Over time, we'll develop a lasting trust.

    Treating them as the enemy will only prolong that process.
     
  7. MacNut macrumors Core

    MacNut

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    #7
    I didn't know that Muslims as a whole were the enemy. Just those crack pots that think it's their way or the highway and everyone else must be killed.

    The problem is not the Muslim people, but the zealots that are living in the stone ages.
     
  8. Renzatic Suspended

    Renzatic

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    #8
    Yeah, and the Western conservative loves sacrificing babies to appease their one true god: Quetzalcoatl.

    See that? It's a blanket statement. It didn't really do anything except make me look ignorant and close-minded, right?

    Seriously, the Qu'ran doesn't factor into your average Western liberal's line of thought. Yeah, there probably are a few who respect it, either for religious reasons, or its historical value, but I seriously doubt the belief that it's the greatest work of literature civilization has ever produced is an opinion held by even a fraction of a fractional minority of liberals.

    Also, Christopher Columbus was kind of a bastard.
     
  9. citizenzen macrumors 65816

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    #9
    Completely agree. But right now we still need to build trust in order to isolate and eradicate that violent, radical faction.
     
  10. MacNut macrumors Core

    MacNut

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    #10
    How do you do that when most of these countries follow Shira law.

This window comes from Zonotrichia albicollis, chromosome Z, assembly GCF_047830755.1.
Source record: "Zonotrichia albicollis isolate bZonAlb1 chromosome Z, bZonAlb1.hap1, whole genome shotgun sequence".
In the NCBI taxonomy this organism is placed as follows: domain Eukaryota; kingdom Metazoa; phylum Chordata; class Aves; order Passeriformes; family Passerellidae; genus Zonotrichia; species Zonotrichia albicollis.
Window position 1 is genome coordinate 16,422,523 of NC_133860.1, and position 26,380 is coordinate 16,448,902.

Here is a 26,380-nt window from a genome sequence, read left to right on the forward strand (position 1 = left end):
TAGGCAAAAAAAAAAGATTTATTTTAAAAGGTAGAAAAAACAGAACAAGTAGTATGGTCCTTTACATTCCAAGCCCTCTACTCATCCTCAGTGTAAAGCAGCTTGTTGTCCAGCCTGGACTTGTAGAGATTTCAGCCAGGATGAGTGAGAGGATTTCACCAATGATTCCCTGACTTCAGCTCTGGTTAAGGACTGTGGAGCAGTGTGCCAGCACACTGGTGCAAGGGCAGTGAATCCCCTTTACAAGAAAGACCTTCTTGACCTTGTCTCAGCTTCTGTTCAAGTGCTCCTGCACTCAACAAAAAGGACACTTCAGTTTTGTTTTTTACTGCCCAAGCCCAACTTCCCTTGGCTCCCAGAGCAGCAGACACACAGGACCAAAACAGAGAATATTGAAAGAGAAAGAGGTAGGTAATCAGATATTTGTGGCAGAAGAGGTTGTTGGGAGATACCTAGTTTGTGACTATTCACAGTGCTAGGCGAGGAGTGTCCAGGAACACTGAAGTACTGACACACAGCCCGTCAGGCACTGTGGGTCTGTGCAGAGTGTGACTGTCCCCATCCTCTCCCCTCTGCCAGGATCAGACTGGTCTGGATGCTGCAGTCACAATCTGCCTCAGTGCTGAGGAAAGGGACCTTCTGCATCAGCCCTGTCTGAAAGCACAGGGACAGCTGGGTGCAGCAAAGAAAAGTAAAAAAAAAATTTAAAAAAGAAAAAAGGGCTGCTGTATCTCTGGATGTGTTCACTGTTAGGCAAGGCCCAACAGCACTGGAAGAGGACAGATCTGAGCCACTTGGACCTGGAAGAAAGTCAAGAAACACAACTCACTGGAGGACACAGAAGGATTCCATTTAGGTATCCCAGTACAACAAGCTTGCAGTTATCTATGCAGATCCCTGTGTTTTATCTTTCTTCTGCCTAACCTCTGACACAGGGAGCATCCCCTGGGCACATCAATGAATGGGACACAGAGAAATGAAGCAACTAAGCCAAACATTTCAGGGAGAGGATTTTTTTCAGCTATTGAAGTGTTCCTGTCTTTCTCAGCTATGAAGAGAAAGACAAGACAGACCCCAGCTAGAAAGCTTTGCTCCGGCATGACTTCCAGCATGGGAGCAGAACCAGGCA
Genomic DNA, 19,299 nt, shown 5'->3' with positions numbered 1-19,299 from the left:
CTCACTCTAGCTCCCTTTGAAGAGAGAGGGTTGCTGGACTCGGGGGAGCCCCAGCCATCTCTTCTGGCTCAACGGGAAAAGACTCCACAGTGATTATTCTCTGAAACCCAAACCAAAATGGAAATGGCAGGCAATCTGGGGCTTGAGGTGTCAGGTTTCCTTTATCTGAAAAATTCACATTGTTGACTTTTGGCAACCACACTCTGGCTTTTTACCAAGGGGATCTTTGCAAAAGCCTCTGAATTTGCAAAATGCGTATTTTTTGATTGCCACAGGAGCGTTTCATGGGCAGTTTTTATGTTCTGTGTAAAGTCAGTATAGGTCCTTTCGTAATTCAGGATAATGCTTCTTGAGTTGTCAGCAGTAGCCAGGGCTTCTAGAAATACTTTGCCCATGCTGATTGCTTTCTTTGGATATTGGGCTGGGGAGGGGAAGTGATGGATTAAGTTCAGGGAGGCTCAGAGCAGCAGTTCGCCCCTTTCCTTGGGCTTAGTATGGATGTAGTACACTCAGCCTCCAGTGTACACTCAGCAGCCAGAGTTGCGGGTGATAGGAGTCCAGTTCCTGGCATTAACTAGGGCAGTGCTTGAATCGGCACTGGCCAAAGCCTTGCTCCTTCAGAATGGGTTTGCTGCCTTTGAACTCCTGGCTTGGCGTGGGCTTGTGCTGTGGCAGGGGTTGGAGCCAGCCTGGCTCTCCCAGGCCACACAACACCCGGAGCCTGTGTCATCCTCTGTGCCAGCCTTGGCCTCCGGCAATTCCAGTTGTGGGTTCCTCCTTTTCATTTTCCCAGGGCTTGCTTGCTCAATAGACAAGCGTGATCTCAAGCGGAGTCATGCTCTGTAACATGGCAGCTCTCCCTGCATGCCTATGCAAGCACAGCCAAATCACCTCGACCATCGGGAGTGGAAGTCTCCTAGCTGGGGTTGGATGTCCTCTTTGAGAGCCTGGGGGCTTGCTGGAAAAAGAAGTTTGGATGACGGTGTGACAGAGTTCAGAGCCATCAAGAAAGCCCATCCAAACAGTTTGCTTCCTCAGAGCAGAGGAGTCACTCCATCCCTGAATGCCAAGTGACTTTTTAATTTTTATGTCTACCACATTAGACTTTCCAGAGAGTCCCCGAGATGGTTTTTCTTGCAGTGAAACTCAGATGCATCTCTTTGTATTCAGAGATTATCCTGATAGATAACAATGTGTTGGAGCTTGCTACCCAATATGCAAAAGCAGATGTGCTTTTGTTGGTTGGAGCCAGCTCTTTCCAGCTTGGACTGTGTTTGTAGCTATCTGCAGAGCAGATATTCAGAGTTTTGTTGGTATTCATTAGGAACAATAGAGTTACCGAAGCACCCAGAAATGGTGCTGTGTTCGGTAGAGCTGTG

11. citizenzen macrumors 65816

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    #11
    Patiently.

    You know a better way?
     
  12. iBlazed macrumors 68000

    iBlazed

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    #13
    Who's Shira? Is that like Megan's law?
     
  13. FrankieTDouglas thread starter macrumors 65816

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    #14
    Do you also extend this type of trust thinking to mainstream, Western religions? Did you argue for this when the Duck Dynasty controversy was happening (which was waaaaaaaaayyyyy below the level of violence or etc).
     
  14. bradl macrumors 68040

    bradl

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    #15
    And I note how you and most 'Christians' are completely silent on the subject of the plundering and mutilations in the name of Christianity performed by Columbus, Cortez, and Pizzaro.

    I also note the complete silence of most 'Christians' are completely silent on the subject of the killings and what could be termed as 'genocide' and indoctrination of the native tribes to Christianity during the 19th Century in the USA.

    I also happen to note the complete silence of most 'Christians' when it came to the vilification and stereotyping of anyone who claim the Muslim faith after 9/11/2001.